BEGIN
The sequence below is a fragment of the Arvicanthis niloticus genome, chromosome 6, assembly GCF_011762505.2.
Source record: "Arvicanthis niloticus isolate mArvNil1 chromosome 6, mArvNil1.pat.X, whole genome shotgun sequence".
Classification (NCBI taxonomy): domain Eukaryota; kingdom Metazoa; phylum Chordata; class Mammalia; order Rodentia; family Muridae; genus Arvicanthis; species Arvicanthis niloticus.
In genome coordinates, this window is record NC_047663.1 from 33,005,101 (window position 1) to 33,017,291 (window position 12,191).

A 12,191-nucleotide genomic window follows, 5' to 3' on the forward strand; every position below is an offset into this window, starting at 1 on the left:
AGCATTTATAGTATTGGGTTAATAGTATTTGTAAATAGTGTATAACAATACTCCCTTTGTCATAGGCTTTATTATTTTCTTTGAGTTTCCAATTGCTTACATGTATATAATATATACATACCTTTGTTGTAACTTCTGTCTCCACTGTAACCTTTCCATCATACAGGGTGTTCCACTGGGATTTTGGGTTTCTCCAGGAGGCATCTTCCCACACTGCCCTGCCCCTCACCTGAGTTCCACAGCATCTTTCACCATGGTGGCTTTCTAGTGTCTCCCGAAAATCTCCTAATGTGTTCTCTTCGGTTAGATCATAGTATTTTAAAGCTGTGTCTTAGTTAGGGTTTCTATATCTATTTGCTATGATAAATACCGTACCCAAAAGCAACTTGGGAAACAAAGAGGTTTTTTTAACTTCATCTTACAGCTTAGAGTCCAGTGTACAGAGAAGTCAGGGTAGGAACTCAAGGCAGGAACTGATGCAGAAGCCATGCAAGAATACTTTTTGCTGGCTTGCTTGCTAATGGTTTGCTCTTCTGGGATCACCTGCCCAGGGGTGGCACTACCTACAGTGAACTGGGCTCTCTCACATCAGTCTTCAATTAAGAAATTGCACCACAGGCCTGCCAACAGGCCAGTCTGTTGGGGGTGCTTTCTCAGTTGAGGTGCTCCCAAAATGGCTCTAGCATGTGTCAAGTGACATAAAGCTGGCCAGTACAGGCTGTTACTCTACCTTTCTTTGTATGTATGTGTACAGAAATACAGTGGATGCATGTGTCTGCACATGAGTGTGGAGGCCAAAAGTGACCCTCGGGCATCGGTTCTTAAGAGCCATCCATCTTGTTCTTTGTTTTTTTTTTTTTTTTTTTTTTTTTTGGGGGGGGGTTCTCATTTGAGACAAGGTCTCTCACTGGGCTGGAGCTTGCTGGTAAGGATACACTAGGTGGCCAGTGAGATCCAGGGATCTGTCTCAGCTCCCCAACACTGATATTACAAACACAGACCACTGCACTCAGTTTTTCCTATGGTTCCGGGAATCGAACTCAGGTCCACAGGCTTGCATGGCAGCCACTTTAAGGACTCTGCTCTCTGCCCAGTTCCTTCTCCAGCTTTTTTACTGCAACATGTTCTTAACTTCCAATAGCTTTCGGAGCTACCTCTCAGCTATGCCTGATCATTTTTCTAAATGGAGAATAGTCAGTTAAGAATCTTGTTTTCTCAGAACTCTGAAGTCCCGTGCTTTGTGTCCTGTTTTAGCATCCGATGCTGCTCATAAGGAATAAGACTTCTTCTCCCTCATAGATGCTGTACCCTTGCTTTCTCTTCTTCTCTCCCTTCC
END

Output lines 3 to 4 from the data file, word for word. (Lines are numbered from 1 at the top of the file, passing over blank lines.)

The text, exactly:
Classification (NCBI taxonomy): domain Eukaryota; kingdom Metazoa; phylum Chordata; class Mammalia; order Rodentia; family Muridae; genus Arvicanthis; species Arvicanthis niloticus.
In genome coordinates, this window is record NC_047663.1 from 33,005,101 (window position 1) to 33,017,291 (window position 12,191).